Formal Grievance Committee Procedure: The Formal Grievance Committee will hear the matter and resolve the dispute subject to the following:
The Complainant will present all relevant evidence to the Committee, subject to examination by the other parties and/or the Committee.
The other parties will present all relevant evidence to the Committee, subject to examination by the complainant and/or the Committee.
Other persons may be allowed to present evidence at the sole discretion of the Committee Chair.
Transcripts of the hearings will be taken by a Committee member designated by the Chair.
The Committee will make a written finding within seven (7) working days of the hearing which will contain the decision of the Committee and findings of fact that support the decision. This written finding will be filed with the Vice President of Student Services. The Vice President of Student Services will serve a copy on all appropriate parties, and the President.
All documents, transcripts, and decisions related to the Grievance Complaint will be held in a secure location within the Vice President of Student Services’ office.
Academic Grievance Procedure: To file an Academic Grievance, the complainant must follow all procedures as outlined in the Formal Grievance Procedures above, with the following exceptions:
The Academic Grievance Complaint would be submitted to the Provost and Vice President for Academic Affairs who will in turn designate a Hearing Officer.
The Committee will consist of two Faculty Members, one Department Chair, one Academic Dean and two Student Services staff members. The Hearing Officer will serve as the Chair and will not have a vote. Within fourteen (14) working days the Academic Grievance Committee will convene a hearing to determine the resolution of the grievance
Grade appeals are not covered by this procedure. Students dissatisfied with their grades must follow the procedures outlined in the Student Catalog.
The Academic Grievance Committee will hear the matter and resolve the dispute in accordance with the procedure outlined in the Formal Grievance Procedures with regard to changes in personnel involved as stated above.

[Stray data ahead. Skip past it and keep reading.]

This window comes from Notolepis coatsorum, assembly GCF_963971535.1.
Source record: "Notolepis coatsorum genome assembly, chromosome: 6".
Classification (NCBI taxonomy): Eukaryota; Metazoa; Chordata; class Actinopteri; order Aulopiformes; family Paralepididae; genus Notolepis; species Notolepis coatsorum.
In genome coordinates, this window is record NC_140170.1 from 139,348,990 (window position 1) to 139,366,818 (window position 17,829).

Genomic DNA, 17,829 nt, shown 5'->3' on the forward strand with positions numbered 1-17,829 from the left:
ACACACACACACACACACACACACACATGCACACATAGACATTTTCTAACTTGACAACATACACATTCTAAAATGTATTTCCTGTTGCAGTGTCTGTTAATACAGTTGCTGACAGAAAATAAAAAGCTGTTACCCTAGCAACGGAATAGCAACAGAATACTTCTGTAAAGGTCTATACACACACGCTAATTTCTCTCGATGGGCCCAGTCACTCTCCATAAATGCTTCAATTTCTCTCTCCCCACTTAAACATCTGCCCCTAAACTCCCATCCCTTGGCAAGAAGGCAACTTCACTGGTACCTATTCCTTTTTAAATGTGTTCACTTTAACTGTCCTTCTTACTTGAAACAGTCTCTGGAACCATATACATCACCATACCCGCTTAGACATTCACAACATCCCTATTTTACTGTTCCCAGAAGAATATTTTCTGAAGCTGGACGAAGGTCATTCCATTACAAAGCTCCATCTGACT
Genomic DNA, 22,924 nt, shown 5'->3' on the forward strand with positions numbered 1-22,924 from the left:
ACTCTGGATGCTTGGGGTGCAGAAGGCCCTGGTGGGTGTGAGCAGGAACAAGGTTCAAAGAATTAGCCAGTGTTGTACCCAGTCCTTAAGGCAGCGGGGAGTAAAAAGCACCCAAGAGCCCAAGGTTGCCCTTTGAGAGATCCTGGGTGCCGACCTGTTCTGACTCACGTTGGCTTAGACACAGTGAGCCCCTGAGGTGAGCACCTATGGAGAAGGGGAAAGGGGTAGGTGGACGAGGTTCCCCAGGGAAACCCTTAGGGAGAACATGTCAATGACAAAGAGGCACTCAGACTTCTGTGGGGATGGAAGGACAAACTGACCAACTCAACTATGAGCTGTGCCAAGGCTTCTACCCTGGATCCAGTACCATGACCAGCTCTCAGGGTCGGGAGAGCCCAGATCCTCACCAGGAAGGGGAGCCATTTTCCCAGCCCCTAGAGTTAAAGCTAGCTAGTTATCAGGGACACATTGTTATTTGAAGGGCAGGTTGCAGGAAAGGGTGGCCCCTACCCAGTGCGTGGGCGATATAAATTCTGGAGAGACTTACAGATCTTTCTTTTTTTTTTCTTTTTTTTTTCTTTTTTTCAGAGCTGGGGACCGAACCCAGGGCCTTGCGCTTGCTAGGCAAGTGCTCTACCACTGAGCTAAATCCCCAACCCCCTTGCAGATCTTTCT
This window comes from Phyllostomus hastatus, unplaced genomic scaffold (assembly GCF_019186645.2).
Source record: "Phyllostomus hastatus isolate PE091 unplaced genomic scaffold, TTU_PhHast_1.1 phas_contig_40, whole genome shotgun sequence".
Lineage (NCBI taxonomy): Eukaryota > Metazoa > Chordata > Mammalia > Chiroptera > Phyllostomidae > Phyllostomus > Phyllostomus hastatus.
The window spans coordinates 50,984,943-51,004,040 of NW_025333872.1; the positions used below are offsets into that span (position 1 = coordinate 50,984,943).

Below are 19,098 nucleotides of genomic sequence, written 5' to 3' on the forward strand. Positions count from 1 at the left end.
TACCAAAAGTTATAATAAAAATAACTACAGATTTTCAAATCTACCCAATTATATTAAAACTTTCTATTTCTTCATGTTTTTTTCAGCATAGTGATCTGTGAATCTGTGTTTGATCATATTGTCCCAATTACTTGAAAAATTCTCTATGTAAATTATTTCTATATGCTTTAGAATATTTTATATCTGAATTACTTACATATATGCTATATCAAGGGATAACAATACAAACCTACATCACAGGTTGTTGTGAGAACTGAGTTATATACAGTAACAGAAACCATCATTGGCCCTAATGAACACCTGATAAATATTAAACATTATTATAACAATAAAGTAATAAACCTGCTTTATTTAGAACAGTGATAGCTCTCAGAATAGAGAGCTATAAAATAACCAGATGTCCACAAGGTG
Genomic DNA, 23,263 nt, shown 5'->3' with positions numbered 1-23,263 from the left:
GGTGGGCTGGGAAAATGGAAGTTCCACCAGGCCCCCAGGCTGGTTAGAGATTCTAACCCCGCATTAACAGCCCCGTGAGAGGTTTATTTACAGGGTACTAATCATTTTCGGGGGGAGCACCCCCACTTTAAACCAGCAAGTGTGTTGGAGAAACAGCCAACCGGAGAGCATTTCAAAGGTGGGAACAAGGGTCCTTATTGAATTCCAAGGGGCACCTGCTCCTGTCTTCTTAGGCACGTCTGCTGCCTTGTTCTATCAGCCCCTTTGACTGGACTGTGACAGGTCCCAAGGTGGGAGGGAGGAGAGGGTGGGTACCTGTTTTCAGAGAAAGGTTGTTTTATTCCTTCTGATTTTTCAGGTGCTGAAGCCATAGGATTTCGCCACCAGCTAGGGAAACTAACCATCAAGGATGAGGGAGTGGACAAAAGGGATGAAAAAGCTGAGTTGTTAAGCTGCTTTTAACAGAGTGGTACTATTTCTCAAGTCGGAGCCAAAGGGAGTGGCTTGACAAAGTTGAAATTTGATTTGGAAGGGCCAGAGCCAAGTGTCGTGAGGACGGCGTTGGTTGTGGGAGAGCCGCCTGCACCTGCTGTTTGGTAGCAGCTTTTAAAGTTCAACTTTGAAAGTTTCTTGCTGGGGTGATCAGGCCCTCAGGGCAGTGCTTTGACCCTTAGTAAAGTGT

Appeals: The appeal process is available to complainants addressing decisions of the Hearing Officers or a Grievance Committee. Either party may appeal the decision, within seven (7) working days, to the President who will have the final authority over the matter. The President normally will only consider the written record of the evidence, including the Grievance Complaint, complainant file, responses, transcripts of the meetings, and written reason for the appeal, in order to render a decision in the matter.
Student Complaints to the State of Georgia: Federal regulations require that each state designate a department or agency to be responsible for receiving and responding to complaints made by students against a postsecondary institution operating within that state. In the state of Georgia, the designated agency is the Georgia Nonpublic Postsecondary Education Commission (GNPEC). Students and other constituents who wish make a complaint against Brenau University or any other private postsecondary institutions operating in Georgia may do so by following the complaint procedures on GNPEC’s Web site. Contact information is as follows:
State of Georgia
Nonpublic Postsecondary Education Commission
2082 East Exchange Place, Suite 220
Tucker, GA 30084-5305
As a participant in the Title IV federal student financial aid programs, Brenau University provides the following chart of consumer information and required disclosures, along with contact information for the department from which a student or other interested person may obtain the information, and the name of the administrator who oversees that department.